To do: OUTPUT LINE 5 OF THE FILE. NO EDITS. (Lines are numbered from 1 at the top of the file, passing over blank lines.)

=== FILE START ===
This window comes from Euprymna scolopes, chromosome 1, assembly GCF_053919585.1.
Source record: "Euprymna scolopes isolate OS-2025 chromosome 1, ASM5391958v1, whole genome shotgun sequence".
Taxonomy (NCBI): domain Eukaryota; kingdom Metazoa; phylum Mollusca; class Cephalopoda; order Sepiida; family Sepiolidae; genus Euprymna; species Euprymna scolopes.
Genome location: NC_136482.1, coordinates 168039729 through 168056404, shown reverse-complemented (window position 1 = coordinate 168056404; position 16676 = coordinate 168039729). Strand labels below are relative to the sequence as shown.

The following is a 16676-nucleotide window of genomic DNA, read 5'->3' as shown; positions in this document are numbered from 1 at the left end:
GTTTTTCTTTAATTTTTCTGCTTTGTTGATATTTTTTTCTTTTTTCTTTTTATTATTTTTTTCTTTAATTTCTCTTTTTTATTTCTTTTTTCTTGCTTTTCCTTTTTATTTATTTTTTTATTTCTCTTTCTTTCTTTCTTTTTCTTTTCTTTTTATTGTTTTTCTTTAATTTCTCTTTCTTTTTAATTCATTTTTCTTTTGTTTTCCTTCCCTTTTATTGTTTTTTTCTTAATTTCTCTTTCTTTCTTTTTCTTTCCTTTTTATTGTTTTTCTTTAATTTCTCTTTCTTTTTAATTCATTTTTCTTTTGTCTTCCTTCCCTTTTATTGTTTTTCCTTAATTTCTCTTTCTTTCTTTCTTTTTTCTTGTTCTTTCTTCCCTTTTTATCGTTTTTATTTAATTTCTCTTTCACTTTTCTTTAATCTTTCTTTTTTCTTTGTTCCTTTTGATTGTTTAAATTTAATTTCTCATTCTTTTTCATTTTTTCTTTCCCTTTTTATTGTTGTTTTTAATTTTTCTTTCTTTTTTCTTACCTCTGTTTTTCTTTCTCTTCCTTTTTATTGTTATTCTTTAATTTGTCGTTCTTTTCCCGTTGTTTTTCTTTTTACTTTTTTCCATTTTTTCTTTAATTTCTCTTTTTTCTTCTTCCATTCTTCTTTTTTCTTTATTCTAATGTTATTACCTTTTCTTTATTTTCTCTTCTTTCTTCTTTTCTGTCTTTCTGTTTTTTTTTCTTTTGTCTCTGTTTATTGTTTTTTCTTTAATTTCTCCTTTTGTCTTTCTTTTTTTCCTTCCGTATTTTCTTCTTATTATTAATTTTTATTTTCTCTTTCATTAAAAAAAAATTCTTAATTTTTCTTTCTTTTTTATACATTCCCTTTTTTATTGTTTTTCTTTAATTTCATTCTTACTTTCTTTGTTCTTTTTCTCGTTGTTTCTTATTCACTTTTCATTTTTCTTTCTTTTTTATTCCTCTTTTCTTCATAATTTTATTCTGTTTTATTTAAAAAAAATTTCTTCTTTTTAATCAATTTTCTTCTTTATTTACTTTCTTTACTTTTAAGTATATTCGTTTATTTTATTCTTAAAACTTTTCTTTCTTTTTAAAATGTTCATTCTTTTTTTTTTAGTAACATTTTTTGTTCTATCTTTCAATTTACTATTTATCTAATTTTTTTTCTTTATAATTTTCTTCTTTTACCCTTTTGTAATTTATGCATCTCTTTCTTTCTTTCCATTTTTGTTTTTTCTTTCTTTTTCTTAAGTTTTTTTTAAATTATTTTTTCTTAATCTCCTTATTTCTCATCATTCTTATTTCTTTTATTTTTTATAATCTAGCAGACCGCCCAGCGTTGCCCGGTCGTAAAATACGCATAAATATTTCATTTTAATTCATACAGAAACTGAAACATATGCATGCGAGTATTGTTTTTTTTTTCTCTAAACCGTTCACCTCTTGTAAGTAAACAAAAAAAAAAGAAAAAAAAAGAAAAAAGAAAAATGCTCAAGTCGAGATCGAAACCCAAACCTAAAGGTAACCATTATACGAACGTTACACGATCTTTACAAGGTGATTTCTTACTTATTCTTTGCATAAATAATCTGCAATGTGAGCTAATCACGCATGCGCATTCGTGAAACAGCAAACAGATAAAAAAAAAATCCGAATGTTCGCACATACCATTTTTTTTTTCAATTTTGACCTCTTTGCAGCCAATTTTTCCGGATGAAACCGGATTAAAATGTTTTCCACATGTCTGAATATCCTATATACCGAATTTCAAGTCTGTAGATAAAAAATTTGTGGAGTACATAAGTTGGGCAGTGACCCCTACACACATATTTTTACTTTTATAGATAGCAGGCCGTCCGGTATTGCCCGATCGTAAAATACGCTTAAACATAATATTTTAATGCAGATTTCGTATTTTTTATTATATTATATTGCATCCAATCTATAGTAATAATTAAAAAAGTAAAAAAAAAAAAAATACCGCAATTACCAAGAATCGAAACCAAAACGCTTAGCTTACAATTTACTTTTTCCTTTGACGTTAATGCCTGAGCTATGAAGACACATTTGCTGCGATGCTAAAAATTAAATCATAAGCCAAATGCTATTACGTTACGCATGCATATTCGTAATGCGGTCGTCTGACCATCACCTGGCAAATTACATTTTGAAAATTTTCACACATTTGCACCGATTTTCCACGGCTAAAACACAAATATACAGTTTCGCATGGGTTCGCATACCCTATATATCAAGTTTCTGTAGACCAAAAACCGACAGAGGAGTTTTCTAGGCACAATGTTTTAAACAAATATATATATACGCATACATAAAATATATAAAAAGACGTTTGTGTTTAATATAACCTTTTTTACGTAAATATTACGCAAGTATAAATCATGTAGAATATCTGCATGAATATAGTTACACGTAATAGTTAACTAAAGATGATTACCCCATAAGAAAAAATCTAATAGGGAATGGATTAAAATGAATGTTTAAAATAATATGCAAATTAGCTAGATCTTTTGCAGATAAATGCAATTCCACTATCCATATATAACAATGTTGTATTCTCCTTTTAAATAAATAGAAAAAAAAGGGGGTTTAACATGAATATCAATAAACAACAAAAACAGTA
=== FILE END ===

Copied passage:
The following is a 16676-nucleotide window of genomic DNA, read 5'->3' as shown; positions in this document are numbered from 1 at the left end: